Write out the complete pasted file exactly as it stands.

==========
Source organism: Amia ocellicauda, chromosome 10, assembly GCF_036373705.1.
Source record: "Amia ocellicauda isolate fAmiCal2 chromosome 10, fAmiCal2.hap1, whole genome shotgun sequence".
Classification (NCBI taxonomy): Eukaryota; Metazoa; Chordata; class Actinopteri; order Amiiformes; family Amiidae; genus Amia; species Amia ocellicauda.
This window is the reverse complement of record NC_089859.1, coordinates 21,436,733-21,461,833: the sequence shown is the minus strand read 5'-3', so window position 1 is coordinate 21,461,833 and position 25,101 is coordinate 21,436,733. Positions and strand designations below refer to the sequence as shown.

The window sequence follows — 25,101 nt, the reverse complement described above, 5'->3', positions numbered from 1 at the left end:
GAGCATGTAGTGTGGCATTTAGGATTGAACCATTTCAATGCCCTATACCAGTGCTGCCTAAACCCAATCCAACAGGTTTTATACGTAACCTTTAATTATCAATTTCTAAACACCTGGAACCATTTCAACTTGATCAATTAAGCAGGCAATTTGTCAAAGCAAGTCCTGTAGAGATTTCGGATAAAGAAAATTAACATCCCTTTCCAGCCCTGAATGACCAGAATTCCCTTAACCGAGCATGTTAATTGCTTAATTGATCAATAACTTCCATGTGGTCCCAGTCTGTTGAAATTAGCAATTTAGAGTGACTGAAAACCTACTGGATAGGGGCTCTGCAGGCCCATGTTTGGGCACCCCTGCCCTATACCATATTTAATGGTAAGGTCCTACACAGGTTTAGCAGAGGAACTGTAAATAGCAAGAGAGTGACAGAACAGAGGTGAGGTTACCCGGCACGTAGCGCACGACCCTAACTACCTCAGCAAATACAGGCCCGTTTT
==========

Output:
Source organism: Amia ocellicauda, chromosome 10, assembly GCF_036373705.1.
Source record: "Amia ocellicauda isolate fAmiCal2 chromosome 10, fAmiCal2.hap1, whole genome shotgun sequence".
Classification (NCBI taxonomy): Eukaryota; Metazoa; Chordata; class Actinopteri; order Amiiformes; family Amiidae; genus Amia; species Amia ocellicauda.
This window is the reverse complement of record NC_089859.1, coordinates 21,436,733-21,461,833: the sequence shown is the minus strand read 5'-3', so window position 1 is coordinate 21,461,833 and position 25,101 is coordinate 21,436,733. Positions and strand designations below refer to the sequence as shown.

The window sequence follows — 25,101 nt, the reverse complement described above, 5'->3', positions numbered from 1 at the left end:
GAGCATGTAGTGTGGCATTTAGGATTGAACCATTTCAATGCCCTATACCAGTGCTGCCTAAACCCAATCCAACAGGTTTTATACGTAACCTTTAATTATCAATTTCTAAACACCTGGAACCATTTCAACTTGATCAATTAAGCAGGCAATTTGTCAAAGCAAGTCCTGTAGAGATTTCGGATAAAGAAAATTAACATCCCTTTCCAGCCCTGAATGACCAGAATTCCCTTAACCGAGCATGTTAATTGCTTAATTGATCAATAACTTCCATGTGGTCCCAGTCTGTTGAAATTAGCAATTTAGAGTGACTGAAAACCTACTGGATAGGGGCTCTGCAGGCCCATGTTTGGGCACCCCTGCCCTATACCATATTTAATGGTAAGGTCCTACACAGGTTTAGCAGAGGAACTGTAAATAGCAAGAGAGTGACAGAACAGAGGTGAGGTTACCCGGCACGTAGCGCACGACCCTAACTACCTCAGCAAATACAGGCCCGTTTT